Best of: books for ages 18+ #1: ‘1984’ by George Orwell
It’s everywhere throughout pop culture. Room 101, Big Brother, Newspeak – the concepts Orwell created have a life far beyond the pages of this short novel. Even the term Orwellian is in frequent use, meaning a state of constant surveillance.
Published in 1949, Orwell’s dystopia tells the story of Winston Smith, who works for The Ministry of Truth, a governmental department. Through his eyes, we see a world different to our own in many ways, but with a number of scary similarities. Written at the time of the Cold War, it isn’t difficult to see unpleasant parallels with real-life political and social situations.
Recognised from its publication as one of the greatest pieces of literary fiction of all time, this book must be on everyone’s ‘to read’ list, if only to make a whole plethora of pop-culture references suddenly become clear. It’s scary, depressing, futuristic and political, which make it not ideal for dipping in and out of, or light reading, but if you can stomach it, you won’t regret picking it up.
By the same author: A range of essays and political writing, and other works of fiction, including the very famous (and brilliant!) ‘Animal Farm’ and ‘Keep the Aspidistra Flying’.
Winner of multiple awards including the 1999 ‘Newbery Medal’, ‘Holes’ tells the story of an overweight teenage boy named Stanley Yelnats, who always finds himself in the wrong place at the wrong time. Convicted of a crime he did not commit, Stanley finds himself sent to the foreboding Camp Green Lake, where he has to keep his head down and make friends in order to survive.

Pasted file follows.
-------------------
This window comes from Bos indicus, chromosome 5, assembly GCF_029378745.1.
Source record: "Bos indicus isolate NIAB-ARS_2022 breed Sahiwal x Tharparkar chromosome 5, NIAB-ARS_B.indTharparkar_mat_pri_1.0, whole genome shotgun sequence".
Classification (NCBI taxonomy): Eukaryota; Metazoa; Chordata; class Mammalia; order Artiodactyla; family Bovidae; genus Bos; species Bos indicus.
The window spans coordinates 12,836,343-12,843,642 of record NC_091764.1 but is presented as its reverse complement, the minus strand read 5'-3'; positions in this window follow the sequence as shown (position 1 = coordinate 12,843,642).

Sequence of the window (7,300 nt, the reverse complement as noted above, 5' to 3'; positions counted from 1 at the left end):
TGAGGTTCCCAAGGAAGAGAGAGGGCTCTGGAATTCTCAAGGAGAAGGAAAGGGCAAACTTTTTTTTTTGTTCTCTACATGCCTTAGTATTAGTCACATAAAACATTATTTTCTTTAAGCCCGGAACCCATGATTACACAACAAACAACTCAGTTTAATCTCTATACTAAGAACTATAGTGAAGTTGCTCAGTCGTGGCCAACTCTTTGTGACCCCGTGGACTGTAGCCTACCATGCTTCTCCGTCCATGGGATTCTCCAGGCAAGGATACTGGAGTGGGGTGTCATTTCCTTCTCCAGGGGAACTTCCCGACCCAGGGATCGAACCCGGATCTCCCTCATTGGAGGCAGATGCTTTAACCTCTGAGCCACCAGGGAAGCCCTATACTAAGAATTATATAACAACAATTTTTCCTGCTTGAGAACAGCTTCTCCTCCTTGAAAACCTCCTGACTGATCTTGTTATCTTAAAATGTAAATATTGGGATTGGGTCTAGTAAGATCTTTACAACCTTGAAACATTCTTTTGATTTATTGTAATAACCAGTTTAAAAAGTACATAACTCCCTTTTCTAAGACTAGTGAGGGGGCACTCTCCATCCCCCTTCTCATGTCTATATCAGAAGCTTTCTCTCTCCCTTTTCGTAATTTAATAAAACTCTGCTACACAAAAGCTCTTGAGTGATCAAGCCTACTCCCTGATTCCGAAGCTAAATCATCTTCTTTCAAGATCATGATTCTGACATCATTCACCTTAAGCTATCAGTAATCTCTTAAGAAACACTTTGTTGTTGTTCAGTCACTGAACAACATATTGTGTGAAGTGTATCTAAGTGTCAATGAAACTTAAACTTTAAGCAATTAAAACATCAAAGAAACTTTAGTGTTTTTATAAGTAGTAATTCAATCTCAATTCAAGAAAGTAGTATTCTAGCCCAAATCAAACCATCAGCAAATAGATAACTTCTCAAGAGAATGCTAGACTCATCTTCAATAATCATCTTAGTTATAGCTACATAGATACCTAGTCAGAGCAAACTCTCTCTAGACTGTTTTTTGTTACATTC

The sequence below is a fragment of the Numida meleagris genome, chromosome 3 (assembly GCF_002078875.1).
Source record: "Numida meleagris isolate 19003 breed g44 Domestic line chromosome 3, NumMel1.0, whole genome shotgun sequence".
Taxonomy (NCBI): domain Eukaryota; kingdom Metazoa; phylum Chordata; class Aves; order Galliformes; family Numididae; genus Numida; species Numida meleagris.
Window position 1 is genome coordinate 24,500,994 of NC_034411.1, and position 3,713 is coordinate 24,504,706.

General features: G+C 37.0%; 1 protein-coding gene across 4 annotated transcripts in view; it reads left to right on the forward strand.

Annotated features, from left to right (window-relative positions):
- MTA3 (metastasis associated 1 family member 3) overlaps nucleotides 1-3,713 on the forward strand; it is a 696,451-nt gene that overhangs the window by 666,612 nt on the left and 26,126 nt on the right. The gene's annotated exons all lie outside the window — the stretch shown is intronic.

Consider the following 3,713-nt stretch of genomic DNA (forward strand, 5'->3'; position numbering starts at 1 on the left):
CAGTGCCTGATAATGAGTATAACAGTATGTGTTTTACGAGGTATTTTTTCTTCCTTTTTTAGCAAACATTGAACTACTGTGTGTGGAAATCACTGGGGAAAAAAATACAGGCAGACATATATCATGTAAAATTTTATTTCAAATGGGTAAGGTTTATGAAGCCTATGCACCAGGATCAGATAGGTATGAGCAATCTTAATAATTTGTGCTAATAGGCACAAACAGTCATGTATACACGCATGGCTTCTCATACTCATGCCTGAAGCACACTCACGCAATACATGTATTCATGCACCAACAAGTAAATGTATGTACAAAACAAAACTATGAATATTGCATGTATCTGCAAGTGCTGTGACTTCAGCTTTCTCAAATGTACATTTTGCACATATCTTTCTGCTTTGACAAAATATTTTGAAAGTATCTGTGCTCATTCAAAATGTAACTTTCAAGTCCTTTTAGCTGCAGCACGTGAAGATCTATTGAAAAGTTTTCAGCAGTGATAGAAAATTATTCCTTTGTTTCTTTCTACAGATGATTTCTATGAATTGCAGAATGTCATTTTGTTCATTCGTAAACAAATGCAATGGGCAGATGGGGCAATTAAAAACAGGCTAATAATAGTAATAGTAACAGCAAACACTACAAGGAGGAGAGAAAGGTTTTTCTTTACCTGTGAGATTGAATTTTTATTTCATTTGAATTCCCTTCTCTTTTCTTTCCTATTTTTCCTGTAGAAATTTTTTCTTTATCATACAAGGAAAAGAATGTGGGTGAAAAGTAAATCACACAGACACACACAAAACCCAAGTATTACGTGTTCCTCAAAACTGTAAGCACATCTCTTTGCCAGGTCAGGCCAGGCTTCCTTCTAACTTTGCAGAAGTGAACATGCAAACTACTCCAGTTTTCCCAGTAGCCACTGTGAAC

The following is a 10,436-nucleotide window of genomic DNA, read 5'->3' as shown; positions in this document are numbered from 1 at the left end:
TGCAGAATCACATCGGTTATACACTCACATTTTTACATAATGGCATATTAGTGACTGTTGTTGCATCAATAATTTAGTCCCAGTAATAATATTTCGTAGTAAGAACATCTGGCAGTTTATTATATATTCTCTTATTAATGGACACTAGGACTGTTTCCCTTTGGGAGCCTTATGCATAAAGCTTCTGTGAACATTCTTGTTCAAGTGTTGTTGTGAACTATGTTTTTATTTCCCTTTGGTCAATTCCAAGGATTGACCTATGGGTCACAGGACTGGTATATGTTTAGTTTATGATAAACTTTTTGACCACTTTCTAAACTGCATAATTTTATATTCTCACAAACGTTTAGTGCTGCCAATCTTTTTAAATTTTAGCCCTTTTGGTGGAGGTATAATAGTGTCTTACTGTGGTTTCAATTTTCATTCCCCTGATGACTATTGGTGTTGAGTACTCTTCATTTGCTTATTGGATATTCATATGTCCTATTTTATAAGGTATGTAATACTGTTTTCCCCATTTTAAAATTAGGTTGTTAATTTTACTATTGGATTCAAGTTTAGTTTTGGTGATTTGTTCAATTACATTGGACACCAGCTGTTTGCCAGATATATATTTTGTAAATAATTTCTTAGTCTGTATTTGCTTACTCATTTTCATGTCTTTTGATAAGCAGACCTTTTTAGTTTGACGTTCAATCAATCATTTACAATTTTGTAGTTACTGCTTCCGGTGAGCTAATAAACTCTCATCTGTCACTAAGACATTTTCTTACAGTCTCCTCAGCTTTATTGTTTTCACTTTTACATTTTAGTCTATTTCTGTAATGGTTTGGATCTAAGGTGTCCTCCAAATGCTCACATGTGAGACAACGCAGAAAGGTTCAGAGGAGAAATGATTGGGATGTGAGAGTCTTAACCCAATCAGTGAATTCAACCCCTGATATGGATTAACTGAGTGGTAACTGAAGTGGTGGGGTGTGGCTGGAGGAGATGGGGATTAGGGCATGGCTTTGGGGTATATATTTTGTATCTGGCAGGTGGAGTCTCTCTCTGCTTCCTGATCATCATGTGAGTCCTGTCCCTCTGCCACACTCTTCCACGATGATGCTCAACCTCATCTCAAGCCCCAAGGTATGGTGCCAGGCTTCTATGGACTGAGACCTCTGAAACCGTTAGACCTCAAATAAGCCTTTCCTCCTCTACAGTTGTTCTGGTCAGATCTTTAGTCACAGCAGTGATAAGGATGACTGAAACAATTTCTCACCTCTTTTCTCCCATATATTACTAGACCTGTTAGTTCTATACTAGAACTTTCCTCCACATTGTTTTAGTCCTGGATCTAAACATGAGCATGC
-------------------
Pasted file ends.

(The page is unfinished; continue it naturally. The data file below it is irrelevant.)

Flitting between the modern day and the 1880s, the story offers a lot of perspectives. Gritty yet hilarious, silly yet deep, ‘Holes’ offers something for everyone of every age. A staple of the modern-day classroom, ‘Holes’ is a great read for an ambitious 8-year-old or a reluctant adult and everyone inbetween.
Adapted into a critically acclaimed film in 2001, ‘Holes’ also has two sequels which continue the mystery and adventure of the original. A story which throws into question the notion of justice and the reliability of the adults in the novel, ‘Holes’ is a haunting tale of friendship and what is right. It will stay with you.
By the same author: ‘Small Steps’, ‘There’s a Boy in the Girls’ Bathroom’ and more.
Best of: books for ages 18+ #2: ‘The Book Thief’ by Markus Zusak
Published only ten years ago, this book has received numerous awards and remained on the New York Times Bestseller List for over 230 weeks.
Set in Germany during World War Two, the story follows Liesel, a little girl being looked after by a foster family following the death of her brother.
‘The Book Thief’ is narrated by Death. The choice to do this was contested by some critics, but leads to a powerful exploration of what stories can mean to people in desperate times. It’s experimental, it’s long, and at times it is dark, but deeply satisfying, particularly if you don’t mind difficult subject matters. The writing style is at times distracting, but never frustrating, as it is so fundamental to everything that makes this novel so great.
Many people avoid books that make them cry, but this one is so guaranteed to provoke a tear that you’d choose it particularly for that reason. Sob your heart out and enjoy.
By the same author: Another high-quality novel called ‘The Messenger’ and a series of books, which starts with ‘The Underdog’.